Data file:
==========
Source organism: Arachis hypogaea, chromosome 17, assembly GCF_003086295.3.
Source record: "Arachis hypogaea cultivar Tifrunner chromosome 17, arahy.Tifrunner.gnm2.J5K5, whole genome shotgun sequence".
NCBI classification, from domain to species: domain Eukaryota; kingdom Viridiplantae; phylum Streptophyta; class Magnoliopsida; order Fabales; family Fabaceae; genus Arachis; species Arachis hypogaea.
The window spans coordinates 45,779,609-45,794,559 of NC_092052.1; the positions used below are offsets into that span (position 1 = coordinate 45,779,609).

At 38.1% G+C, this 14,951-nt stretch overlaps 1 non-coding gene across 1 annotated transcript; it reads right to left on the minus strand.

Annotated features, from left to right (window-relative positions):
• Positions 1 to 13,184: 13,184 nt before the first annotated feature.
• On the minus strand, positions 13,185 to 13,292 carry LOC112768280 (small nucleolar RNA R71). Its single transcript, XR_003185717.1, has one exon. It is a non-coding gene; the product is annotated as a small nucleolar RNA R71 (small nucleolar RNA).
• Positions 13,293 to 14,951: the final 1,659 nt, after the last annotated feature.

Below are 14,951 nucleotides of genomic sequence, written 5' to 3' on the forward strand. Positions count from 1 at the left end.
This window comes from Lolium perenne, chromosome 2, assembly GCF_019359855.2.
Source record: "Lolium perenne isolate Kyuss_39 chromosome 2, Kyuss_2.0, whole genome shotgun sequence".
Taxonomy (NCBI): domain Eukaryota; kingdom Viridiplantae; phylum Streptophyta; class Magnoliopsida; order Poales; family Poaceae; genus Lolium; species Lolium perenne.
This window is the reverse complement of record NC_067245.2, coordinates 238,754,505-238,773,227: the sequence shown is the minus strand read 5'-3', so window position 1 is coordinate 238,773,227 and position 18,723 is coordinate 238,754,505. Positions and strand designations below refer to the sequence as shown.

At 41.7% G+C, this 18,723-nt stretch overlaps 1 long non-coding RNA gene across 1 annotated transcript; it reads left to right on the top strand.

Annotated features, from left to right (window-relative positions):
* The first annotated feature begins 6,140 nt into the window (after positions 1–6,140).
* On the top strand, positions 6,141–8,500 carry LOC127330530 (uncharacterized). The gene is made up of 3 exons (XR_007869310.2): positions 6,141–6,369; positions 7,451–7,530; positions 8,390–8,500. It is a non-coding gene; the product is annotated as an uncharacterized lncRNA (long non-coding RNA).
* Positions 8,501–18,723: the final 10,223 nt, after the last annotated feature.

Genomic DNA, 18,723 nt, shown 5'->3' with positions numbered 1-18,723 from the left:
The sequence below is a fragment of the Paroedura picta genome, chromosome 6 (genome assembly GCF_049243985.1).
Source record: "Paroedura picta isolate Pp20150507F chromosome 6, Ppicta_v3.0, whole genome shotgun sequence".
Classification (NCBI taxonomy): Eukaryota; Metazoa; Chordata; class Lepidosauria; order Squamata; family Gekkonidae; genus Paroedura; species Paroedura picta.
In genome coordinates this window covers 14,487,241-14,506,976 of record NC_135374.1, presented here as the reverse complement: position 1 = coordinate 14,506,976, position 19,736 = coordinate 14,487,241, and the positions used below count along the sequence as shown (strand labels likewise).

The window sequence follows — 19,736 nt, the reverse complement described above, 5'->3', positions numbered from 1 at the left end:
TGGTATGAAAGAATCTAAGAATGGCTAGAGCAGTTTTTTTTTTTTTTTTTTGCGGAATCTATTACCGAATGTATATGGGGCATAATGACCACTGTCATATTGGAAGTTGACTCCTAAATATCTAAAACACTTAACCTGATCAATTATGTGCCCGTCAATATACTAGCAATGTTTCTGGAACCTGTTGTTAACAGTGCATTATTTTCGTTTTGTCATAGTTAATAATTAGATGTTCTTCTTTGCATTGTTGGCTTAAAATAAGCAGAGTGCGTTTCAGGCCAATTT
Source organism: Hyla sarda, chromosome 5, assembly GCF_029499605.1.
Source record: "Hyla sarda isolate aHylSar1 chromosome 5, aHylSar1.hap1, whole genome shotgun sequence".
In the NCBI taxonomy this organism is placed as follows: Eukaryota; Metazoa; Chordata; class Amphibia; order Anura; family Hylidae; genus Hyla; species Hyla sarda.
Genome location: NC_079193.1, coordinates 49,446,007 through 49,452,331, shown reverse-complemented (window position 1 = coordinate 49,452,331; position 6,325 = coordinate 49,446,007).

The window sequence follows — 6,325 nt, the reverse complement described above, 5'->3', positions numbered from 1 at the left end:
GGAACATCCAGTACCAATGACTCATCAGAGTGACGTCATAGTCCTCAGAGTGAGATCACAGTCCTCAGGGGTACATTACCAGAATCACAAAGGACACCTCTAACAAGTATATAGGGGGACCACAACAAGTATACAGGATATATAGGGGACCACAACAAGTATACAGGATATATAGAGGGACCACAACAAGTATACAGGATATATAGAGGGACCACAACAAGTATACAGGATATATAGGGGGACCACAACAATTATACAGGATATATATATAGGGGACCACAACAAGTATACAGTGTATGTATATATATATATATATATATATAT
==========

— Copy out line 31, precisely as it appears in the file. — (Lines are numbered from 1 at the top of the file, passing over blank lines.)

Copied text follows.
The window sequence follows — 6,325 nt, the reverse complement described above, 5'->3', positions numbered from 1 at the left end: